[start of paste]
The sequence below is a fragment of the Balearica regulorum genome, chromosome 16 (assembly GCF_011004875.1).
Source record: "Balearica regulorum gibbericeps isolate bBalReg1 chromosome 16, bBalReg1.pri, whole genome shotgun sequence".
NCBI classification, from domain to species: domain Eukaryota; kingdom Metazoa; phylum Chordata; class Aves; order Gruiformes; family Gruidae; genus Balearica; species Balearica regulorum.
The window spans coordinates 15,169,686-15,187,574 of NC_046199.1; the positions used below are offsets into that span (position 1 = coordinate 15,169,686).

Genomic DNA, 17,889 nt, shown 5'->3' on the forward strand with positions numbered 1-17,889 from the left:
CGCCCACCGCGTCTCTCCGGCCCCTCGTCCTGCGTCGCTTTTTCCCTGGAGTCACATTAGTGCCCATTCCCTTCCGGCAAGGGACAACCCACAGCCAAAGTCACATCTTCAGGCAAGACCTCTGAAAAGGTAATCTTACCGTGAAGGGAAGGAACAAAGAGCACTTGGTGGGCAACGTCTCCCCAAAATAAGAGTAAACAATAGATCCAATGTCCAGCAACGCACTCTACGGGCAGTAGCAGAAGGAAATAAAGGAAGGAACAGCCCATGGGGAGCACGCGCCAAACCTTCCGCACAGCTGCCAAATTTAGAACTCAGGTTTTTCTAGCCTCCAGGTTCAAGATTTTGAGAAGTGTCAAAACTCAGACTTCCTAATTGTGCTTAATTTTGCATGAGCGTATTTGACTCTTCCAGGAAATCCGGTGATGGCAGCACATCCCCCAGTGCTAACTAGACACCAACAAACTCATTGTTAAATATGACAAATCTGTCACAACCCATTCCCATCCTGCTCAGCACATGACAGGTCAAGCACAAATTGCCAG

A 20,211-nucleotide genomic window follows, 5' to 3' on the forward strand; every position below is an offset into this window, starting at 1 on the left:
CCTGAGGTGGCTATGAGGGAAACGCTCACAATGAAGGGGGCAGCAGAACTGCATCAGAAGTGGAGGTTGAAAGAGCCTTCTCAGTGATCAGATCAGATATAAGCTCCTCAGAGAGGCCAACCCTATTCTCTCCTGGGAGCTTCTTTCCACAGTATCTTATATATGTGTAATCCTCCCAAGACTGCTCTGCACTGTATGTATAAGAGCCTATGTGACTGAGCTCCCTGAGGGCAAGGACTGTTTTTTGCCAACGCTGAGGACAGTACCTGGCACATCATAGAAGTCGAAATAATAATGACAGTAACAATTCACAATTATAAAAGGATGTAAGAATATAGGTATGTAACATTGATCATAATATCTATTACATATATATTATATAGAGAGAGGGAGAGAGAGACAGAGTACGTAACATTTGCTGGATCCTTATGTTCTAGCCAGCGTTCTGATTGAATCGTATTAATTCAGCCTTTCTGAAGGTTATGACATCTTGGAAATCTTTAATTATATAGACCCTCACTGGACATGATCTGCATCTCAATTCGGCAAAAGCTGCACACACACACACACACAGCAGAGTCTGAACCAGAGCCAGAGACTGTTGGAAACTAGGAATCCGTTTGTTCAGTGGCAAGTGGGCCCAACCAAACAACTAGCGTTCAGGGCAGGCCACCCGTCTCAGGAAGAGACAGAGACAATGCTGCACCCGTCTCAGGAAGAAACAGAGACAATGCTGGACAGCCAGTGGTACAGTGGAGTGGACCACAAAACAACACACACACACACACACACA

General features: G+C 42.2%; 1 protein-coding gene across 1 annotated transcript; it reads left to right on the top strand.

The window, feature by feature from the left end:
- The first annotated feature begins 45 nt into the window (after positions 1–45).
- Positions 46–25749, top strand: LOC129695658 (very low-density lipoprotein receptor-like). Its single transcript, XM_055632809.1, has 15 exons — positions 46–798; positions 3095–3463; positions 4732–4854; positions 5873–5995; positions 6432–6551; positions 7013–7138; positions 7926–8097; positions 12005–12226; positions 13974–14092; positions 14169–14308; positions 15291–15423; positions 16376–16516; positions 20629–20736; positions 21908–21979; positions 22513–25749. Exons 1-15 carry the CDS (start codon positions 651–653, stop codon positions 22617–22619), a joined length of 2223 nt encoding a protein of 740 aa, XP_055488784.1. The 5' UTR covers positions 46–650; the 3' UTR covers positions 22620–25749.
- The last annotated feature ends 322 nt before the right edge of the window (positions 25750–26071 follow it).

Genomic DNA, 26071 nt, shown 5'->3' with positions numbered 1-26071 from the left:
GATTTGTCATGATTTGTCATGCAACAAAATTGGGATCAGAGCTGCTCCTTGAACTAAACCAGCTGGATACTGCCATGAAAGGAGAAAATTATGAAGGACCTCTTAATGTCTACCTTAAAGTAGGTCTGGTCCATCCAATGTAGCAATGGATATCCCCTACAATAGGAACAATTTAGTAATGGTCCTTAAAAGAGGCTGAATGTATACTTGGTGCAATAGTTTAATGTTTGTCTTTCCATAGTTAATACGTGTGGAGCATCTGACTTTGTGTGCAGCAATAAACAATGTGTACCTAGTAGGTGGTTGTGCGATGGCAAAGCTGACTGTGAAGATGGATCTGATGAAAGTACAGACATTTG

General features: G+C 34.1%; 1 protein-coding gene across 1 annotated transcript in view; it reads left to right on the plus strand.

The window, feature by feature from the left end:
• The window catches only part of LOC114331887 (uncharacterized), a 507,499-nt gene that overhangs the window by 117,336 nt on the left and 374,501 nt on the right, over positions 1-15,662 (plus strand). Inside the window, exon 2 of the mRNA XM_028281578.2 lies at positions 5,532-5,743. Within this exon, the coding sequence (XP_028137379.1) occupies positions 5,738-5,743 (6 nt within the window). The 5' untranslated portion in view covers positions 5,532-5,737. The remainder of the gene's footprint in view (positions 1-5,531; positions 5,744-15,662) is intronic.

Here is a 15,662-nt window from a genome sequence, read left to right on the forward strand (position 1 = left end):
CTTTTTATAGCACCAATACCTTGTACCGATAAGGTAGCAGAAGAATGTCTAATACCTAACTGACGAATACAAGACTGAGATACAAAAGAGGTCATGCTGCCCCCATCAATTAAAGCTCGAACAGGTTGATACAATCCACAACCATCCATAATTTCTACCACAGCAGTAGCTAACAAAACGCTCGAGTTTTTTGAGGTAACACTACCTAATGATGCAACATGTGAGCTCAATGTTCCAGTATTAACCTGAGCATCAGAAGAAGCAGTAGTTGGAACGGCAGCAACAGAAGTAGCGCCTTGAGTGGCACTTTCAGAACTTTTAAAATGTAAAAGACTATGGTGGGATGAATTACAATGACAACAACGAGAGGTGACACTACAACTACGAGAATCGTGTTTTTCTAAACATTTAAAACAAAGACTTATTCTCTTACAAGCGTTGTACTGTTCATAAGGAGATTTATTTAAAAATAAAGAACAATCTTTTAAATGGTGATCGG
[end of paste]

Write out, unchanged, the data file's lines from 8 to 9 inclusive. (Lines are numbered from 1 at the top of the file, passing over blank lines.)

CCTGAGGTGGCTATGAGGGAAACGCTCACAATGAAGGGGGCAGCAGAACTGCATCAGAAGTGGAGGTTGAAAGAGCCTTCTCAGTGATCAGATCAGATATAAGCTCCTCAGAGAGGCCAACCCTATTCTCTCCTGGGAGCTTCTTTCCACAGTATCTTATATATGTGTAATCCTCCCAAGACTGCTCTGCACTGTATGTATAAGAGCCTATGTGACTGAGCTCCCTGAGGGCAAGGACTGTTTTTTGCCAACGCTGAGGACAGTACCTGGCACATCATAGAAGTCGAAATAATAATGACAGTAACAATTCACAATTATAAAAGGATGTAAGAATATAGGTATGTAACATTGATCATAATATCTATTACATATATATTATATAGAGAGAGGGAGAGAGAGACAGAGTACGTAACATTTGCTGGATCCTTATGTTCTAGCCAGCGTTCTGATTGAATCGTATTAATTCAGCCTTTCTGAAGGTTATGACATCTTGGAAATCTTTAATTATATAGACCCTCACTGGACATGATCTGCATCTCAATTCGGCAAAAGCTGCACACACACACACACACAGCAGAGTCTGAACCAGAGCCAGAGACTGTTGGAAACTAGGAATCCGTTTGTTCAGTGGCAAGTGGGCCCAACCAAACAACTAGCGTTCAGGGCAGGCCACCCGTCTCAGGAAGAGACAGAGACAATGCTGCACCCGTCTCAGGAAGAAACAGAGACAATGCTGGACAGCCAGTGGTACAGTGGAGTGGACCACAAAACAACACACACACACACACACACA

General features: G+C 42.2%; 1 protein-coding gene across 1 annotated transcript; it reads left to right on the top strand.